This isn't an issue of "Katie Couric is above criticism!" This is an issue of fairness. If Media Matters can treat men and women equally in their criticism, if they can call out either based on what they observe, it's a real shame that so many others can't do the same. But Media Matters proves that it can be done.

While everyone treated Katie Couric like a pinata last week, they somehow missed the fact that while she spent the week in the Middle East, many daily papers stopped reporting from Iraq. The Los Angeles Times, to cite only one example, usually has a piece filed by three p.m. EST each Monday through Friday. A polished version appears the next day in print. For some unknown reason, the paper had a real problem filing reports from Iraq last week. When seven U.S. service members were announced dead Friday morning, not only did they not have an article up on that by Friday evening, they didn't have one in the print edition of the paper Saturday or today. Or take The New York Times which managed to cover a mid-week announcement of eight announced deaths of US service members by halving the total and reporting on four.

Katie Couric was the biggest mainstream media problem on Iraq last week?

The day the eight deaths were announced, Today used their 'hard news' period (the first half-hour) to provide segments on a missing millionaire, on whether or not Larry Craig was stepping down from the Senate, on an 'analyst' playing 'impartial' while going to town on Hillary Clinton (and if you love Bill Clinton, you tend to love Hillary -- they are a package, a team, there is no huge split between Bill Clinton supporters and Hillary Clinton supporters) and much more. After fifteen minutes or so, it was finally time for the news reader to provide headlines. What did she lead with? Barbie's Dream House. And when it was finally time to briefly mention the number of US service members announced dead that morning, the news reader got it wrong and reduced the number.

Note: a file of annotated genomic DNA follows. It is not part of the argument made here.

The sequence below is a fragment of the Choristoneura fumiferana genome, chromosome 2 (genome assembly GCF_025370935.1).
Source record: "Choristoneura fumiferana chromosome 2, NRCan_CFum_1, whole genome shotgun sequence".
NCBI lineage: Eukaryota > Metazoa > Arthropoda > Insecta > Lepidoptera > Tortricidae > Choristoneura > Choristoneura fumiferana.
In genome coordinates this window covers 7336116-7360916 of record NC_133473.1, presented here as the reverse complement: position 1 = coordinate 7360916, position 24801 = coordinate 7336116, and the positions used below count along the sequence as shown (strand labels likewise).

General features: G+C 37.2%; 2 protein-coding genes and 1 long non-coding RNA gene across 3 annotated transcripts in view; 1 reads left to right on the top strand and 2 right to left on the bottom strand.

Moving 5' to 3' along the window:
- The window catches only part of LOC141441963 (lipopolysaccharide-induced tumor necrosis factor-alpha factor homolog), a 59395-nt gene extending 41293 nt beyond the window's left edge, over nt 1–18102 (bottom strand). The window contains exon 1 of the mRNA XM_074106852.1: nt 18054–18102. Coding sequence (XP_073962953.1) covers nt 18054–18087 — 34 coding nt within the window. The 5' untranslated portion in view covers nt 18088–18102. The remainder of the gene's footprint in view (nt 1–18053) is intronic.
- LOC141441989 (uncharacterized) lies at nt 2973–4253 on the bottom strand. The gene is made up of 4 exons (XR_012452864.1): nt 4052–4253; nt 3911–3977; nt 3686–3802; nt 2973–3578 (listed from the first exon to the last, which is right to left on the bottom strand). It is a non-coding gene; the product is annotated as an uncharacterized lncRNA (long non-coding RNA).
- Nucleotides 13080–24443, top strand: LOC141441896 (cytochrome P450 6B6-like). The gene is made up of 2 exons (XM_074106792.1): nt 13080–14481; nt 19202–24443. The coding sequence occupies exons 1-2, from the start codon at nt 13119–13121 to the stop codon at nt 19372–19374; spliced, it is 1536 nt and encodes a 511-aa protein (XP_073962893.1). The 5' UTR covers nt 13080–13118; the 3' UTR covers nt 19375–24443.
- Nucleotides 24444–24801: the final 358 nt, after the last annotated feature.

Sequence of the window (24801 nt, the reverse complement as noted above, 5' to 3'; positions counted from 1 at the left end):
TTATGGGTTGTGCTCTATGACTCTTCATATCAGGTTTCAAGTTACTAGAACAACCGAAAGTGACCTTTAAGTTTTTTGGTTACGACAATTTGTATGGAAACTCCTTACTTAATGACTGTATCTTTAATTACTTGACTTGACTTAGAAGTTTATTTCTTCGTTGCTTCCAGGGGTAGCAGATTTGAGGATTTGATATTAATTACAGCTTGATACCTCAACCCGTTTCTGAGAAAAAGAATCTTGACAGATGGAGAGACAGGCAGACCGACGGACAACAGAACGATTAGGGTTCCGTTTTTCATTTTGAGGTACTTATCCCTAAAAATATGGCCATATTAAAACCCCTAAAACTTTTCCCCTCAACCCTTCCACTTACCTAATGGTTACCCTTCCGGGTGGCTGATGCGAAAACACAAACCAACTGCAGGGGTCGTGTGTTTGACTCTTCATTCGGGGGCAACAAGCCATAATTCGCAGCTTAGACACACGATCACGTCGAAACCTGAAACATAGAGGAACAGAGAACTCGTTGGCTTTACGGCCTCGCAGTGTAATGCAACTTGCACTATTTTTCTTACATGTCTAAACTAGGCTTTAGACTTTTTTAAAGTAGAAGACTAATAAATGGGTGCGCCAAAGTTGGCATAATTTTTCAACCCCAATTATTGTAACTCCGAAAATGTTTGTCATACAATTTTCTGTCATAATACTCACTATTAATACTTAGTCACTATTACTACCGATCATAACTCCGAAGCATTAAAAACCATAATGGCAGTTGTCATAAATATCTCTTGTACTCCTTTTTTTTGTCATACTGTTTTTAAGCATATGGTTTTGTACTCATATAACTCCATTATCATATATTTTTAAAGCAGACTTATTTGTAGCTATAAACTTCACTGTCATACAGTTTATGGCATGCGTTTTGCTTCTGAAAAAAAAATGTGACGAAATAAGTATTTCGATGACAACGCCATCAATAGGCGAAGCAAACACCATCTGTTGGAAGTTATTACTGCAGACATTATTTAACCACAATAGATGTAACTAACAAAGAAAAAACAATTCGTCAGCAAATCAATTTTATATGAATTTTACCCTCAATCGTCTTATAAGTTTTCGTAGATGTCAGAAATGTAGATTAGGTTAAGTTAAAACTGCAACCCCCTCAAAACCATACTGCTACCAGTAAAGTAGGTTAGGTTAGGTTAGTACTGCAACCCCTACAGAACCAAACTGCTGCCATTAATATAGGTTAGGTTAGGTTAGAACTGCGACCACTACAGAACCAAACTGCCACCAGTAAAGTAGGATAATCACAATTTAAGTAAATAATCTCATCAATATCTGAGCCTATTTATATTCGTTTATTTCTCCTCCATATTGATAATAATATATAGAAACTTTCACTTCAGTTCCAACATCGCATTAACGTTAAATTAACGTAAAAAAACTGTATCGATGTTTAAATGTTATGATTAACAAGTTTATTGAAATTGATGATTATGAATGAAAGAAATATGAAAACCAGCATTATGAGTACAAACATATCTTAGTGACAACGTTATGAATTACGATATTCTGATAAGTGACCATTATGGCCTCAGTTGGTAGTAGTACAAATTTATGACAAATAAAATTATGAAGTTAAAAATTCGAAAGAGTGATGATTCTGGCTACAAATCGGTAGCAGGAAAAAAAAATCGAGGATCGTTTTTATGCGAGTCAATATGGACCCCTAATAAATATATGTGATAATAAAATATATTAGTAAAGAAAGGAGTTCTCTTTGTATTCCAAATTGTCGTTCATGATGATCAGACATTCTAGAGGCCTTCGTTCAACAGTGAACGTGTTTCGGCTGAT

Katie Couric was the biggest mainstream media problem on Iraq last week?

Between Monday and Friday last week, 17 deaths of US service members were announced. Did that register in whatever outlet you utilize? Did it even rate a mention?

The White House spin is that the escalation has worked. It appears to us that a number of outlets wanted to avoid risking the ire of the White House so they avoided filing the usual number of reports from Iraq that they would in even a slow news week.

But most people will never know that happened because most were too busy getting giddy over another round of Bash the Bitch. Who's really served by that?

It's a question worth asking before the game is (again) taught to the next generation.




Dipping into the mailbag. Ty and Dona read the bulk of the e-mails to this site. Ty selected questions. Participating are The Third Estate Sunday Review's Dona, Jess, Ty, Ava and Jim, Rebecca of Sex and Politics and Screeds and Attitude, Betty of Thomas Friedman Is a Great Man, C.I. of The Common Ills and The Third Estate Sunday Review, Kat of Kat's Korner (of The Common Ills), Cedric of Cedric's Big Mix, Mike of Mikey Likes It!, Elaine of Like Maria Said Paz, and Wally of The Daily Jot.

Ty: We're starting with one of those 'brainy types' and we'll save embarrassing him by not noting a name. However, we can. We have no policy that guarantees you privacy if you e-mail So a 'brainy' writes, "I realize this is like, ancient history, but I just read your Feb 11 review of 'Rules of Engagement', and I think you missed the point of David Spade's character. Russell is *not* supposed to be some sort of 'Love God'; he's supposed to be just what you percieve him to be: a middle-aged lothario with delusions of 'Love God' dancing in his head. Look at the women Russell is paired with: airheads and sad, one-night stands. The writers and producers are showing you who Russell is, you just choose not to see it."